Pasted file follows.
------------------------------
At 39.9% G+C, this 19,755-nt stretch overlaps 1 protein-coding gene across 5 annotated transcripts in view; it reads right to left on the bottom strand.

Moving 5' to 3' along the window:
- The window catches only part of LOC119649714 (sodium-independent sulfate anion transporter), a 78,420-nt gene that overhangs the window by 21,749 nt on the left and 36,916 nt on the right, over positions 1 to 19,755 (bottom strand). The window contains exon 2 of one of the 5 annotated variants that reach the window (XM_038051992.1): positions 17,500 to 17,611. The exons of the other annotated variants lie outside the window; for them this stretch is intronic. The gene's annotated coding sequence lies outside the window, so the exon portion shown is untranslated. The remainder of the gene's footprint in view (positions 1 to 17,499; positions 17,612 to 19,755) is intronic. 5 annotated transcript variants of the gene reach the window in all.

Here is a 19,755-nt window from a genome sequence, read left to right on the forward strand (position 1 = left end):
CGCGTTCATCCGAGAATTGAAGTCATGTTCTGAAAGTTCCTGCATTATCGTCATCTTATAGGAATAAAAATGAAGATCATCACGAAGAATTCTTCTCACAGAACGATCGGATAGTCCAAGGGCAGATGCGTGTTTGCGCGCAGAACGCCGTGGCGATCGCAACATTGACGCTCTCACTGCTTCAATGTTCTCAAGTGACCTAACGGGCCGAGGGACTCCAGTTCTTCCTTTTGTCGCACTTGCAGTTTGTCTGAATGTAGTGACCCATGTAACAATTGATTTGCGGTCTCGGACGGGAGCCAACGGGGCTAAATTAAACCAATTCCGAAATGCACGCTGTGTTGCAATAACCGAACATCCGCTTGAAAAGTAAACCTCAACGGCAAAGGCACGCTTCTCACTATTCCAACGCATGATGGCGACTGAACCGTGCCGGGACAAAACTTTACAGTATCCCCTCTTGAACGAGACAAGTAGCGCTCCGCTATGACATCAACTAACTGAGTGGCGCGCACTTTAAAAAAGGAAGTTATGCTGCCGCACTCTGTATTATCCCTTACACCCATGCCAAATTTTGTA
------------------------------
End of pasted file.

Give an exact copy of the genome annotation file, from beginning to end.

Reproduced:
At 39.9% G+C, this 19,755-nt stretch overlaps 1 protein-coding gene across 5 annotated transcripts in view; it reads right to left on the bottom strand.

Moving 5' to 3' along the window:
- The window catches only part of LOC119649714 (sodium-independent sulfate anion transporter), a 78,420-nt gene that overhangs the window by 21,749 nt on the left and 36,916 nt on the right, over positions 1 to 19,755 (bottom strand). The window contains exon 2 of one of the 5 annotated variants that reach the window (XM_038051992.1): positions 17,500 to 17,611. The exons of the other annotated variants lie outside the window; for them this stretch is intronic. The gene's annotated coding sequence lies outside the window, so the exon portion shown is untranslated. The remainder of the gene's footprint in view (positions 1 to 17,499; positions 17,612 to 19,755) is intronic. 5 annotated transcript variants of the gene reach the window in all.

Here is a 19,755-nt window from a genome sequence, read left to right on the forward strand (position 1 = left end):
CGCGTTCATCCGAGAATTGAAGTCATGTTCTGAAAGTTCCTGCATTATCGTCATCTTATAGGAATAAAAATGAAGATCATCACGAAGAATTCTTCTCACAGAACGATCGGATAGTCCAAGGGCAGATGCGTGTTTGCGCGCAGAACGCCGTGGCGATCGCAACATTGACGCTCTCACTGCTTCAATGTTCTCAAGTGACCTAACGGGCCGAGGGACTCCAGTTCTTCCTTTTGTCGCACTTGCAGTTTGTCTGAATGTAGTGACCCATGTAACAATTGATTTGCGGTCTCGGACGGGAGCCAACGGGGCTAAATTAAACCAATTCCGAAATGCACGCTGTGTTGCAATAACCGAACATCCGCTTGAAAAGTAAACCTCAACGGCAAAGGCACGCTTCTCACTATTCCAACGCATGATGGCGACTGAACCGTGCCGGGACAAAACTTTACAGTATCCCCTCTTGAACGAGACAAGTAGCGCTCCGCTATGACATCAACTAACTGAGTGGCGCGCACTTTAAAAAAGGAAGTTATGCTGCCGCACTCTGTATTATCCCTTACACCCATGCCAAATTTTGTA